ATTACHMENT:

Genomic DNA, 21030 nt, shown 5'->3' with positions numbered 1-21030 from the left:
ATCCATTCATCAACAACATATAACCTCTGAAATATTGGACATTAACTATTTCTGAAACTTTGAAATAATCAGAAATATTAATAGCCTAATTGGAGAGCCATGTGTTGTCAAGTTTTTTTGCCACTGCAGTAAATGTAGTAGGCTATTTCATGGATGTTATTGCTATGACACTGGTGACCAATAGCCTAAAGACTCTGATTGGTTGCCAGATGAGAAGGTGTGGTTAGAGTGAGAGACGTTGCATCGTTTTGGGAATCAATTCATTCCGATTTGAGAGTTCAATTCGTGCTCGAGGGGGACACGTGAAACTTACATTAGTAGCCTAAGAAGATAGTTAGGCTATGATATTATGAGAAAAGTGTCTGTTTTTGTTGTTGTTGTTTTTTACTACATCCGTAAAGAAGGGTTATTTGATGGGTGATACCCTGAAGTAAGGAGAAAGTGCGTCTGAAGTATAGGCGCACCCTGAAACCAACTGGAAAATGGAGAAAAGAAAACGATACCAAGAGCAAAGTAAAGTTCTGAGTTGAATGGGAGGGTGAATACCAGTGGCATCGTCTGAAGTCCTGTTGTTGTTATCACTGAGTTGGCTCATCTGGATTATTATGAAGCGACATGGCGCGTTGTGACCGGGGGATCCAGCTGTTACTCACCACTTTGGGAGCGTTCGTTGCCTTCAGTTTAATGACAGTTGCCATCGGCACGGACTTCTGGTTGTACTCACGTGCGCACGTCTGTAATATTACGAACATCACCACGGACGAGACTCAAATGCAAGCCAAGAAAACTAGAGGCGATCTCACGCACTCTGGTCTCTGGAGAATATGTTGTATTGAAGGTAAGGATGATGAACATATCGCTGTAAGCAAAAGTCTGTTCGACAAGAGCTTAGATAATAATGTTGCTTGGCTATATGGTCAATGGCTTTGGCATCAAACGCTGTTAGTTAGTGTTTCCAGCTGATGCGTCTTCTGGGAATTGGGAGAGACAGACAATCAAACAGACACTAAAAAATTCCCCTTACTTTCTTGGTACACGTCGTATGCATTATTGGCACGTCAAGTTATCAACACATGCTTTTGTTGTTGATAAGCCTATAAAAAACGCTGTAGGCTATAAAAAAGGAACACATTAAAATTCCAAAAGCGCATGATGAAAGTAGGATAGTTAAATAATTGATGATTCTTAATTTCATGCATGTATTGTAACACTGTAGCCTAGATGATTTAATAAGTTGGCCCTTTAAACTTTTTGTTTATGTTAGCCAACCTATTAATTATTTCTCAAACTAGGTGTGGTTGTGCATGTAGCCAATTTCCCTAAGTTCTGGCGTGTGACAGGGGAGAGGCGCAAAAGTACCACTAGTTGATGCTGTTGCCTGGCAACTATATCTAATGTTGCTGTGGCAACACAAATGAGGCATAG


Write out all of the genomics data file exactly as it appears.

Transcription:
Genomic DNA, 21030 nt, shown 5'->3' with positions numbered 1-21030 from the left:
ATCCATTCATCAACAACATATAACCTCTGAAATATTGGACATTAACTATTTCTGAAACTTTGAAATAATCAGAAATATTAATAGCCTAATTGGAGAGCCATGTGTTGTCAAGTTTTTTTGCCACTGCAGTAAATGTAGTAGGCTATTTCATGGATGTTATTGCTATGACACTGGTGACCAATAGCCTAAAGACTCTGATTGGTTGCCAGATGAGAAGGTGTGGTTAGAGTGAGAGACGTTGCATCGTTTTGGGAATCAATTCATTCCGATTTGAGAGTTCAATTCGTGCTCGAGGGGGACACGTGAAACTTACATTAGTAGCCTAAGAAGATAGTTAGGCTATGATATTATGAGAAAAGTGTCTGTTTTTGTTGTTGTTGTTTTTTACTACATCCGTAAAGAAGGGTTATTTGATGGGTGATACCCTGAAGTAAGGAGAAAGTGCGTCTGAAGTATAGGCGCACCCTGAAACCAACTGGAAAATGGAGAAAAGAAAACGATACCAAGAGCAAAGTAAAGTTCTGAGTTGAATGGGAGGGTGAATACCAGTGGCATCGTCTGAAGTCCTGTTGTTGTTATCACTGAGTTGGCTCATCTGGATTATTATGAAGCGACATGGCGCGTTGTGACCGGGGGATCCAGCTGTTACTCACCACTTTGGGAGCGTTCGTTGCCTTCAGTTTAATGACAGTTGCCATCGGCACGGACTTCTGGTTGTACTCACGTGCGCACGTCTGTAATATTACGAACATCACCACGGACGAGACTCAAATGCAAGCCAAGAAAACTAGAGGCGATCTCACGCACTCTGGTCTCTGGAGAATATGTTGTATTGAAGGTAAGGATGATGAACATATCGCTGTAAGCAAAAGTCTGTTCGACAAGAGCTTAGATAATAATGTTGCTTGGCTATATGGTCAATGGCTTTGGCATCAAACGCTGTTAGTTAGTGTTTCCAGCTGATGCGTCTTCTGGGAATTGGGAGAGACAGACAATCAAACAGACACTAAAAAATTCCCCTTACTTTCTTGGTACACGTCGTATGCATTATTGGCACGTCAAGTTATCAACACATGCTTTTGTTGTTGATAAGCCTATAAAAAACGCTGTAGGCTATAAAAAAGGAACACATTAAAATTCCAAAAGCGCATGATGAAAGTAGGATAGTTAAATAATTGATGATTCTTAATTTCATGCATGTATTGTAACACTGTAGCCTAGATGATTTAATAAGTTGGCCCTTTAAACTTTTTGTTTATGTTAGCCAACCTATTAATTATTTCTCAAACTAGGTGTGGTTGTGCATGTAGCCAATTTCCCTAAGTTCTGGCGTGTGACAGGGGAGAGGCGCAAAAGTACCACTAGTTGATGCTGTTGCCTGGCAACTATATCTAATGTTGCTGTGGCAACACAAATGAGGCATAG